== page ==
Burkina Faso

New president announced in Burkina Faso, loser humbly accepts defeat in democratic elections

Reuters/Joe Penney

Roch Marc Christian Kaboré was elected president of Burkina Faso on Monday night, completing a year-long transition since the ousting of former strongman Blaise Compaore. Kaboré garnered 53 per cent of the vote with a turnout of 60 per cent, beating his nearest rival Zephirin Diabre who accepted defeat and said he would not contest the results.


“I believe in the ability of our people,” said Kaboré, referring to the challenges the country faced during a turbulent year which included a failed coup attempt led by the presidential guard.

Kaboré said challenges were put before the Burkinabe people so that they “could work together”, vowing to create a “Burkina Faso of democracy, of economic and social progress, of freedom, and of justice.”

People gathered outside the People’s Progress Movement (MPP) party campaign headquarters on Monday evening to celebrate Kaboré's victory. Results from Sunday’s polls were released by the country’s electoral commission throughout the day and the official proclamation was made around midnight.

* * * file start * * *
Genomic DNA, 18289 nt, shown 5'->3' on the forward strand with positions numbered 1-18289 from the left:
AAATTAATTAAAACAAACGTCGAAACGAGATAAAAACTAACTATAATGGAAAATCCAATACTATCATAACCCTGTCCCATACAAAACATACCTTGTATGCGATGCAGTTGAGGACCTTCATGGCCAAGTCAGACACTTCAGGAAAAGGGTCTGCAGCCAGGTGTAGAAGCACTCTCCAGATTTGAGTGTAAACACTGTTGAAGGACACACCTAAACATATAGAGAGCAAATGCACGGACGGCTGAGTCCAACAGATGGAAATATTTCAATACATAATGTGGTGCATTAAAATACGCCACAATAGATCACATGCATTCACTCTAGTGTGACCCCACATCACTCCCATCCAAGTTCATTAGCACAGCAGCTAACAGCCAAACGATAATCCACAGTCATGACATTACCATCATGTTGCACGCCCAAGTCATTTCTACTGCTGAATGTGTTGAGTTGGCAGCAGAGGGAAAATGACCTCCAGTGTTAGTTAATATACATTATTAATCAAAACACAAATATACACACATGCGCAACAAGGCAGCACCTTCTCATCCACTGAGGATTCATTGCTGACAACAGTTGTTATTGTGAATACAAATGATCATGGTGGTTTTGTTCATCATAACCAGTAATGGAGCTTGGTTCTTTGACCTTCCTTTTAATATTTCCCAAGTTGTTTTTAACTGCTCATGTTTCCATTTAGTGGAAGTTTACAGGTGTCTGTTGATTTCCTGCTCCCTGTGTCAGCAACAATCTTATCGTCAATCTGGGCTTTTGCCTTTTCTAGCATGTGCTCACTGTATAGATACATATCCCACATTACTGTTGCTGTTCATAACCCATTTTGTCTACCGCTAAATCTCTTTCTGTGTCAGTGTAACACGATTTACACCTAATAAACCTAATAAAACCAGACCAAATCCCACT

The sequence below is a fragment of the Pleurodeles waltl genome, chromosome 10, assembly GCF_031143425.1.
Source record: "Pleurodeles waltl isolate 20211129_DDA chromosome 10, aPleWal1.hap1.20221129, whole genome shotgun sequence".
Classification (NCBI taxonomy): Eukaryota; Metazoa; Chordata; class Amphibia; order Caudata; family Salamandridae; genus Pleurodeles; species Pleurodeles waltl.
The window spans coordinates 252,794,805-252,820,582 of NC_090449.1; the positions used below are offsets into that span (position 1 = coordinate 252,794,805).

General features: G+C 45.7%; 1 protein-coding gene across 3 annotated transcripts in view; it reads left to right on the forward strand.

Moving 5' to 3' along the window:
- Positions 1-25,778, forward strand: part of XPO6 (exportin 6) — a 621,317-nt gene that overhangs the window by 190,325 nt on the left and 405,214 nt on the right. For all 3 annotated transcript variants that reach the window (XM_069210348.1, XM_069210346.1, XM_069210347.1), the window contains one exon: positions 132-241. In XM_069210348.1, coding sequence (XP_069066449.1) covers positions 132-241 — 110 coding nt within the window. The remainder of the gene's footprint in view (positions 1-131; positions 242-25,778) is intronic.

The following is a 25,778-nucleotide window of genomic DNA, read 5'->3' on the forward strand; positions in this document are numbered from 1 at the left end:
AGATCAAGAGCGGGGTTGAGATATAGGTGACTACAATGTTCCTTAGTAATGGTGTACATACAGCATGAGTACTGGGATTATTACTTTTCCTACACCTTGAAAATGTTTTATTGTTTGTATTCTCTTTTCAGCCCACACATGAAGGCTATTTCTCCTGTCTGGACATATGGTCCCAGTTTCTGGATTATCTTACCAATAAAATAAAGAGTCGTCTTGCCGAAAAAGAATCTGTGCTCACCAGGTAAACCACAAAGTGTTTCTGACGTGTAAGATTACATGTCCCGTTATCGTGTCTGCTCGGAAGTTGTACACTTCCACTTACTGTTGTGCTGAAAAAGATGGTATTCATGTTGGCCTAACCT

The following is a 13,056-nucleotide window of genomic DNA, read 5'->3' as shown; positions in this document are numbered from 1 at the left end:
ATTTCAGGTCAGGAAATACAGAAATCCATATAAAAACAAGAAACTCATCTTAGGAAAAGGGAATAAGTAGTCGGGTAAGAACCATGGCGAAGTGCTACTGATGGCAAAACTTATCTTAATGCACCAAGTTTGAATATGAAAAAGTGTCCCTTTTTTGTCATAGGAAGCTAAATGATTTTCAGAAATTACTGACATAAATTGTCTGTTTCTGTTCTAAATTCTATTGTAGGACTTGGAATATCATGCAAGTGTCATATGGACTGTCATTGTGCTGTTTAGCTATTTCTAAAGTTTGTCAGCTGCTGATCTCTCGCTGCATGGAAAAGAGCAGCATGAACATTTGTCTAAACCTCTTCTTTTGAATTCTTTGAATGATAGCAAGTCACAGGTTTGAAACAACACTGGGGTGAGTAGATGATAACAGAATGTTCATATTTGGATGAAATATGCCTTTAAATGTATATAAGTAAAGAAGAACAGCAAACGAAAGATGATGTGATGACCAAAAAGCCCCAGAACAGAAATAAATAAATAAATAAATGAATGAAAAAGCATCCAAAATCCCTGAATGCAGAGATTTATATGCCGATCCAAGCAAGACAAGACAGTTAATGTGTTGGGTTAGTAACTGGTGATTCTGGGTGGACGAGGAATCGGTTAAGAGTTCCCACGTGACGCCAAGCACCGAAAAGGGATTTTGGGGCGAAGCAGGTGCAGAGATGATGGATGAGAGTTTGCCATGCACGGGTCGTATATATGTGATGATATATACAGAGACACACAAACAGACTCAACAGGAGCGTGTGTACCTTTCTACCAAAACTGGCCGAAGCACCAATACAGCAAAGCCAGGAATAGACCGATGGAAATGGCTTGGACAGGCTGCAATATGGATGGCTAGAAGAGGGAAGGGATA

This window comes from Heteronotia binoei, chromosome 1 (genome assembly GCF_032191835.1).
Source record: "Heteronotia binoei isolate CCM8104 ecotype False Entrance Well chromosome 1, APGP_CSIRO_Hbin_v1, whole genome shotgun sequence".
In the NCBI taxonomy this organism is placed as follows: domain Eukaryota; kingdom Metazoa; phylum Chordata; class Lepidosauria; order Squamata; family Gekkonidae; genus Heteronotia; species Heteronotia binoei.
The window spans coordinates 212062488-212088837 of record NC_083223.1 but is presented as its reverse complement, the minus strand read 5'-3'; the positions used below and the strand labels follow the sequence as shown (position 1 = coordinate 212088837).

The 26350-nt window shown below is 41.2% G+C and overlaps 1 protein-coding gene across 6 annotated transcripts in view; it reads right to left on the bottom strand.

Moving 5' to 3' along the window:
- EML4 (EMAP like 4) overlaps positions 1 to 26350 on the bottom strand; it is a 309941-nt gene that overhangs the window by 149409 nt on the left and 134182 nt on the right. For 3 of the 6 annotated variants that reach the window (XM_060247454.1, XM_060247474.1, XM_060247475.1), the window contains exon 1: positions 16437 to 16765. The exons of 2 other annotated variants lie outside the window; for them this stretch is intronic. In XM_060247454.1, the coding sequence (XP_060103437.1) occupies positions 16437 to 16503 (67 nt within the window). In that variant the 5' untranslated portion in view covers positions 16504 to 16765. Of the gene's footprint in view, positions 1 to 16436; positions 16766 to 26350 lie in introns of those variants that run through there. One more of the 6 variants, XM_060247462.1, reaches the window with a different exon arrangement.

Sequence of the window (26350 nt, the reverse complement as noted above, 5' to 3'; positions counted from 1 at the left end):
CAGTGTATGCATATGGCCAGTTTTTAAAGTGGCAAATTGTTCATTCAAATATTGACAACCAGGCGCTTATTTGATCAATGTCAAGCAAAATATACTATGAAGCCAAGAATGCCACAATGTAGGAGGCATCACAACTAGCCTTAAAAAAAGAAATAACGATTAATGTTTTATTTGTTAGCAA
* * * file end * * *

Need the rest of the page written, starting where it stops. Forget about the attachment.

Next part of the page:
“I congratulate the winner, who has the right to be proud having been chosen by his compatriots to steer the destiny of the whole country,” said Barthelemy Kere, president of the electoral commission.

Publication of the results one day after polling was widely seen as endorsing successful, democratic polls that were considered well organised. Codel, a domestic observation group of some 6,000 observers, had noted only minor logistical problems and 50 critical incidents from around 17,000 polling stations.

Kaboré's nearest rival Zephirin Diabre accepted defeat gracefully as results were announced. Diabre, head of the Union for Progress and Change (UPC) party, travelled to the MPP’s campaign headquarters to meet Kaboré and congratulate him on his victory.

“It’s the way of a new generation of political leaders in Burkina Faso,” Diabre told RFI, after meeting with Kaboré. “Democracy is certainly gaining some strength in this country, we don’t see it as a battle or fight - it’s a difference of ideas.”

Diabre, who was a frontrunner in the presidential race alongside Kaboré, took 29 per cent in the polls of some 5.5 million registered voters. The atmosphere at the UPC campaign headquarters was muted - preparations had been made for a party that never got underway.

The results bring to an end a transition which began when former president Compaore was overthrown in a popular uprising in October 2014. The elections had been delayed by a failed coup attempt in September led by the presidential guard which threatened to derail the transition.

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